Vance, of course, is just part of the larger Republican troll-industrial complex, in which Republicans attract attention and money from the base by competing to see who can be the worst. Recent examples include Sen. Ted Cruz of Texas (and, of course, Trump himself) whining that Cleveland's baseball team dropped a racist mascot, Florida Gov. Ron DeSantis selling anti-vaccination gear at his campaign website, and Georgia Rep. Marjorie Taylor Greene calling Air Force veteran Rep. Adam Kinzinger, R-Ill., a "traitor" because of his outspoken opposition to the fascist insurrection on January 6.
These kinds of tactics work to get support from the GOP base. DeSantis has become a favorite for Trump's running mate if/when he runs for president again in 2024. Cruz is both one of the most hated men in D.C. and one of the strongest fundraisers, filling his coffers with eff-the-liberals dollars. And Taylor Greene, whose bug-eyed ravings regularly attract liberal dunks and outrage, is one of the biggest fundraisers in the House.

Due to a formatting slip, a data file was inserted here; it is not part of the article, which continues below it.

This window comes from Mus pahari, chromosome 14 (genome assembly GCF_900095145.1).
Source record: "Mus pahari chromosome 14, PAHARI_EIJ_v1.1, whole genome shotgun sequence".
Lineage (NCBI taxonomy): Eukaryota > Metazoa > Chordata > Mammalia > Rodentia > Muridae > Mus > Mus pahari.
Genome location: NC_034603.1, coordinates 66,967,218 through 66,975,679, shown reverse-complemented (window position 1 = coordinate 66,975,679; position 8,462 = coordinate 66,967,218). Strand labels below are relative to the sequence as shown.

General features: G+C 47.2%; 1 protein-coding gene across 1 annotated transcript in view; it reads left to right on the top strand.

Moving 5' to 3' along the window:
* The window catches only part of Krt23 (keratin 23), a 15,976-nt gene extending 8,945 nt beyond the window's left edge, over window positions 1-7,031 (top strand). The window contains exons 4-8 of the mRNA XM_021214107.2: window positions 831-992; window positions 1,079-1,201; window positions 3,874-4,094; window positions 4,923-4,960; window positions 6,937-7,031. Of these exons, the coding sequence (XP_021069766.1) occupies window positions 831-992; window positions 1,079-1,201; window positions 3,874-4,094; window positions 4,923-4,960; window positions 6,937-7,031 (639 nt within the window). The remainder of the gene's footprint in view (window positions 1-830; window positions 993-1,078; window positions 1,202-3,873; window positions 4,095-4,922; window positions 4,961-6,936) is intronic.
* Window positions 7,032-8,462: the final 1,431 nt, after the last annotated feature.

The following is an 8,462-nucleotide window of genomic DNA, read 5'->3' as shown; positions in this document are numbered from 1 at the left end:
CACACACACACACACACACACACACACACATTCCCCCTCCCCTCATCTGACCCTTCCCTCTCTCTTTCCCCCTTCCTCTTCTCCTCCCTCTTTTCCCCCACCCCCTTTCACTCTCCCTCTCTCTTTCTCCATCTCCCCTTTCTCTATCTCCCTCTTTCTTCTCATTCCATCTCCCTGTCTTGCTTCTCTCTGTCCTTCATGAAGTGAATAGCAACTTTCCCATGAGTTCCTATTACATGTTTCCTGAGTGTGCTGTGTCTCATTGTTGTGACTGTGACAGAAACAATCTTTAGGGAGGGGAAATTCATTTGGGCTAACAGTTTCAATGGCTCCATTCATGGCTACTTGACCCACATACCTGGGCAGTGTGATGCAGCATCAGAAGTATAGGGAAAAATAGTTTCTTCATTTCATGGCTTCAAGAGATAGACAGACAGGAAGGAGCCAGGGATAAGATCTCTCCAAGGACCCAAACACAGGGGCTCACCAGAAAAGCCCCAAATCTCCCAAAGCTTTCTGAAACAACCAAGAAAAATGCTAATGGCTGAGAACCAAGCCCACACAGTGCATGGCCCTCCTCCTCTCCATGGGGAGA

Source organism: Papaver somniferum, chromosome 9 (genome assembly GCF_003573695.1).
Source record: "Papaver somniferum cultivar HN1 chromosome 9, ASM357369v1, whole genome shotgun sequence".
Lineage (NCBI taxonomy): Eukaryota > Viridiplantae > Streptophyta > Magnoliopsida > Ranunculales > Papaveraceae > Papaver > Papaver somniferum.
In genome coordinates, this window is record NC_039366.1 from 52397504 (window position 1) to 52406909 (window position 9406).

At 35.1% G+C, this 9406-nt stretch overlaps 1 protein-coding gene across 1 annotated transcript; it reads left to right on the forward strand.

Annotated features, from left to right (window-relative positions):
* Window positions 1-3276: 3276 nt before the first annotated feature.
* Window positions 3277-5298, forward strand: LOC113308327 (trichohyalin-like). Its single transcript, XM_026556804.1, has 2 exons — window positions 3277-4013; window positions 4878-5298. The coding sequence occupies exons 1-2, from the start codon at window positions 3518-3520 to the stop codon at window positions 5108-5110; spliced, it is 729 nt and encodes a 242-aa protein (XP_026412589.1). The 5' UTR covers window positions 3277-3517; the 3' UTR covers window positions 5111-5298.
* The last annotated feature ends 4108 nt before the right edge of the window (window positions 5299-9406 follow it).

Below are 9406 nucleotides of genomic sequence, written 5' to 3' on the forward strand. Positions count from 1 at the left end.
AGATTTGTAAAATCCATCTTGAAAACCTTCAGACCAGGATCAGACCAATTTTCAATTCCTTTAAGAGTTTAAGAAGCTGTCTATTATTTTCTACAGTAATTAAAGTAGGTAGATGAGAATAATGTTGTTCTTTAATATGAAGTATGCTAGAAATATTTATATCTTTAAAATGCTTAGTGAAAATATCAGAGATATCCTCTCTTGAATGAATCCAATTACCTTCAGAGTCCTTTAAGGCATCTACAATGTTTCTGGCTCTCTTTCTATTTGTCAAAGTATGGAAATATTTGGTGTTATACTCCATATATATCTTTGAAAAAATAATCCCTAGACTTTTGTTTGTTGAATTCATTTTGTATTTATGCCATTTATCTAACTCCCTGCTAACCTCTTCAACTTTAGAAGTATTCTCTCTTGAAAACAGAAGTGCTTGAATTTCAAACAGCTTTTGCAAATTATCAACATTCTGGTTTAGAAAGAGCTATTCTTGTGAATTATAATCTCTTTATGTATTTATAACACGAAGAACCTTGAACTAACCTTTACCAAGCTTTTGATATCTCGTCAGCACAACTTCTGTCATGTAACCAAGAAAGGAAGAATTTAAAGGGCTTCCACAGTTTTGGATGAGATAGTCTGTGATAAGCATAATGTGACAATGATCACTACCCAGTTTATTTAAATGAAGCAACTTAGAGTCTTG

The problem, of course, is that constantly upping the ante in a shitbird contest means spreading political ideas that have real impacts on real people. For instance, Republicans like DeSantis got into a contest over who could be the most hostile to efforts to end the COVID-19 pandemic. The result was that Republican voters decided the best way to show their right-wing bona fides was to refuse the vaccine. Now COVID-19 rates are soaring — and Florida is leading the pack with new infections.